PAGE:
What Coco's Success Says About Taking the Time to Diversify

This past Wednesday, the news hit: Pixar Animation’s Coco unseated The Avengers to be the highest grossing movie of all time in Mexico. For those not in the know, Coco tells the story of a young boy named Miguel who wishes to pursue his dream of becoming a musician, but due to an old family ban he’s forbidden from doing so. But in the middle of Día de Muertos (“Day of the Dead”), he finds himself suddenly transported to the Land of the Dead. He now has to find his way back home… but not before discovering more about his family and where he came from.

Coco screened widely within Mexico prior to its domestic release. It’s an unusual tactic, as anyone within the industry can tell you that movies produced within the US almost always screen domestically before heading to foreign markets. Releasing the movie in Mexico first, though, caps off a production that has at every step emphasized a complete and accurate portrayal of Mexican culture, especially Día de Muertos, and shows off the utility of reaching across cultures in business.

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It’d be easy to make a story about Día de Muertos: you thrown in some skeletons, colorful skulls, generic festivities. All you have to do is pick whatever main plot you want and there you go. It takes effort, though, to make a story that understands Día de Muertos, especially if you come from outside that culture and ethnicity. It takes effort, no matter how small, to know that the colorful skulls, the calaveras de azucar, are not meant to be viewed as macabre but rather as joyful. It takes effort to really understand the themes of the holiday: it’s not about mourning the dead, but celebrating the life that people lived and keeping them in memory.

Adrian Molina, co-director, attends Coco's premiere in Mexico City. Courtesy of Disney•Pixar

Adrian Molina, co-director, attends Coco's premiere in Mexico City. Courtesy of Disney•Pixar

Disney and Pixar put in that effort. Co-director Adrian Molina remarked that “We knew from the early stages that in creating this film, accompanying it was this huge responsibility to represent it faithfully — to get the culture right — and to be very thoughtful in being stewards of what the celebration is.” Now much has been said in the past about the extent that Pixar’s research teams will go to in order to find the tiniest little details to be that much more accurate in their depiction of real world places, things, or even concepts. And just as Molina said, they took an extra step of not just understanding the holiday, but even going so far as to explore how it’s celebrated differently in different regions of Mexico. In the words of Gael Garcia Bernal, it’s “a very heterogeneous, generous festival.” This doesn’t even start getting into casting, where nearly everyone cast is Latino and thus giving an extra edge of authenticity to the whole production.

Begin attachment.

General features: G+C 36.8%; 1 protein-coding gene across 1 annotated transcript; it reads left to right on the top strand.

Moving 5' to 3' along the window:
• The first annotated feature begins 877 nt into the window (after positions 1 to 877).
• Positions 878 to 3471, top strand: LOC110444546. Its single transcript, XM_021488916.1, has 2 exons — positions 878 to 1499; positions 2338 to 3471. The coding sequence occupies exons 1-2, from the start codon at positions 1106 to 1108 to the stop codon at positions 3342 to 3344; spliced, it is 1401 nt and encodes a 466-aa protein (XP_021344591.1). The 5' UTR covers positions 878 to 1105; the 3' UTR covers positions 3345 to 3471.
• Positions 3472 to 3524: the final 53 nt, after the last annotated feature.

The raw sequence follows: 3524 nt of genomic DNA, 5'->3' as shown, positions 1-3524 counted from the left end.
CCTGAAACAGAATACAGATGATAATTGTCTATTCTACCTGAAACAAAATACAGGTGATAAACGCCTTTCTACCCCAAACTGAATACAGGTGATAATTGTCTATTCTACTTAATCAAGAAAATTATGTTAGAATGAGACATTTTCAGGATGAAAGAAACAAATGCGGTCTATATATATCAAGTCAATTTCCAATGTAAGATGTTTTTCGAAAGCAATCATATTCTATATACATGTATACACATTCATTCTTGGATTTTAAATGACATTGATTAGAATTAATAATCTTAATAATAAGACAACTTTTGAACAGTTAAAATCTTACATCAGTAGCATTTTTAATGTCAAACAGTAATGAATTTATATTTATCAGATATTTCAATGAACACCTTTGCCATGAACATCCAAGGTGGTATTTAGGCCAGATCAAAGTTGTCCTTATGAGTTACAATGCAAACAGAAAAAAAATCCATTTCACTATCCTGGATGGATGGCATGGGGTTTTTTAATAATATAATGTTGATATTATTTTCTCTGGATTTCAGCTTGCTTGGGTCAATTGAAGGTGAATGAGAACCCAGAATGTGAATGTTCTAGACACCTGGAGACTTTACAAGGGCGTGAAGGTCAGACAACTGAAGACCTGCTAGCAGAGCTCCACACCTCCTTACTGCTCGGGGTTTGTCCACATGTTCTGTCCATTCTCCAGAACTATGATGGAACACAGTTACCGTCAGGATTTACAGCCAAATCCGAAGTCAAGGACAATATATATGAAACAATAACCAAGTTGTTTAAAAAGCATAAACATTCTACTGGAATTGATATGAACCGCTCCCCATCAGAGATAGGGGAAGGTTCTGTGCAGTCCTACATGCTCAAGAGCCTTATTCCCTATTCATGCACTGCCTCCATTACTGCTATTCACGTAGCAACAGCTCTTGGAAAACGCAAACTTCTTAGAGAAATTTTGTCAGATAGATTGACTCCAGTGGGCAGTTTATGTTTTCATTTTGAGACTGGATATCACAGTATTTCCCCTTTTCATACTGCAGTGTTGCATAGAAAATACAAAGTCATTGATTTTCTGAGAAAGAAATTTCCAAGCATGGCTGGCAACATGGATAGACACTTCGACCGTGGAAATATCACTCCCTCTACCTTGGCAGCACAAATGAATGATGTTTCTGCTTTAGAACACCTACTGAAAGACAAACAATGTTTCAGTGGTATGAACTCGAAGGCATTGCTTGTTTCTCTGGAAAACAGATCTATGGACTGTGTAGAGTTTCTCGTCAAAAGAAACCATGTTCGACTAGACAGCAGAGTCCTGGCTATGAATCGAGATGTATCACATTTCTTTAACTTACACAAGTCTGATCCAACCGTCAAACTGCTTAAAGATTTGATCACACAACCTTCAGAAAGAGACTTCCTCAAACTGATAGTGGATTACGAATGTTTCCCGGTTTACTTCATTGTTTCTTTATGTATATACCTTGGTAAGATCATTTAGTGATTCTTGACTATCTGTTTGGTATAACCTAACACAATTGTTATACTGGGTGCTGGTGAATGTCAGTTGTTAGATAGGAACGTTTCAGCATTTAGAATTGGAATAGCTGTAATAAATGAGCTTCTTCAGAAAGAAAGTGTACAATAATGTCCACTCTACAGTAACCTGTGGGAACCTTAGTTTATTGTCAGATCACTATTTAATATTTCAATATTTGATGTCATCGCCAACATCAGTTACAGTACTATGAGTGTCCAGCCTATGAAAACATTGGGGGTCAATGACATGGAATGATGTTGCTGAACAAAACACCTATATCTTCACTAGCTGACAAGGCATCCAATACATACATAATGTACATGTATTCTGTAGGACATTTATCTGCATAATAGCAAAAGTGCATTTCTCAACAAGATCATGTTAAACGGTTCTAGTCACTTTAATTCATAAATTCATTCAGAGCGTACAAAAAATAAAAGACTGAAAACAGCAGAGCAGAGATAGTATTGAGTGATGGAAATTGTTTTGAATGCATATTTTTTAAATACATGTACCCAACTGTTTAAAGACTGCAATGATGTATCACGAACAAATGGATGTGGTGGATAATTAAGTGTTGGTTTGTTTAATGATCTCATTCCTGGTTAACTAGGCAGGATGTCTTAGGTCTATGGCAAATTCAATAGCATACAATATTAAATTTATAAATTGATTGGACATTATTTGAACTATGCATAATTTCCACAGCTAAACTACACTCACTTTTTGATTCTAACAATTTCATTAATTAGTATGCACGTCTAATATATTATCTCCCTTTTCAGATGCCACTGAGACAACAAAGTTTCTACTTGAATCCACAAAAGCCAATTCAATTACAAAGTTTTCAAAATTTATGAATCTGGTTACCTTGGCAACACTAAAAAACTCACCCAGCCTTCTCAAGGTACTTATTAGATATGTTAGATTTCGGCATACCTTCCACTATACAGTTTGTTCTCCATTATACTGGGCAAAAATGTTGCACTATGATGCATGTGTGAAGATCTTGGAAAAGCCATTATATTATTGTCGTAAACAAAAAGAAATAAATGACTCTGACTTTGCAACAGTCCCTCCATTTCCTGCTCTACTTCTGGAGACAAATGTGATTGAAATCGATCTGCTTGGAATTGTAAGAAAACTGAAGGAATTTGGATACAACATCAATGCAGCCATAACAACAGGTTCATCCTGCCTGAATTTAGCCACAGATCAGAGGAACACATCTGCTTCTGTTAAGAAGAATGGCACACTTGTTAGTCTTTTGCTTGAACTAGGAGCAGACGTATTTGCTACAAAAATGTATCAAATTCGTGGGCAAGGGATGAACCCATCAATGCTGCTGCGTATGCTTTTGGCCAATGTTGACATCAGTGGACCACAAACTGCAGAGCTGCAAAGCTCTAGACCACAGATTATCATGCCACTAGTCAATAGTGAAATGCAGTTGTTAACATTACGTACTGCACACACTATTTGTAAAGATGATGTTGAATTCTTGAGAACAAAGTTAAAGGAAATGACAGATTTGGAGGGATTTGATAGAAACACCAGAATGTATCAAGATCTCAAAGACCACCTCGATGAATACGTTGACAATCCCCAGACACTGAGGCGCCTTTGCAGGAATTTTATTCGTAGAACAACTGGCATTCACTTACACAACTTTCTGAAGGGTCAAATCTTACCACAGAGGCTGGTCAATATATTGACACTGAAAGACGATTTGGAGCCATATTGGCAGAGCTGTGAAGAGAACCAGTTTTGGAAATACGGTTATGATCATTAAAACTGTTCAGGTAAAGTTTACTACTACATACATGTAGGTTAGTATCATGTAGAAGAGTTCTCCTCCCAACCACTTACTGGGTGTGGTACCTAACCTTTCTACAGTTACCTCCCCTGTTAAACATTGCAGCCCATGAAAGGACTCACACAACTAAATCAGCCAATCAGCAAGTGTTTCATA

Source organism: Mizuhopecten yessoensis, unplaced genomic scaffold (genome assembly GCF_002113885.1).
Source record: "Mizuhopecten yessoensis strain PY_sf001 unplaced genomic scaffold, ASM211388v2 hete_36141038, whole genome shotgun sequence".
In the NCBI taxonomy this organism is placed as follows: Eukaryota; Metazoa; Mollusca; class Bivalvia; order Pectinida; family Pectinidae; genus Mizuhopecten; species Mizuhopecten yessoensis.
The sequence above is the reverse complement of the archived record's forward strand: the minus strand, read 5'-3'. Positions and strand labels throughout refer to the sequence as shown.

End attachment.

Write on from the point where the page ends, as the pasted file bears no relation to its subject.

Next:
Of course this is all fine and well from a social justice perspective, but does it make any business sense? To answer that, I’d point you back to the beginning of this post: the top grossing movie of all time in Mexico. As of this Thursday Coco's brought in $43.1 million, 827 million pesos, and that number’s only climbing. Critics and audiences are singing its praises as one of Pixar’s better works.

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And so I circle back to what I said before: it would have been easy to make a story about Día  de Muertos. However, Pixar took the time to truly understand the holiday, to explore the themes that it celebrates, and then build the story around those themes. In doing so they’ve made a GREAT story about Día de Muertos. It's something special and, so far, successful. It goes to show that taking that extra step to understand something more fully can make a world of difference.

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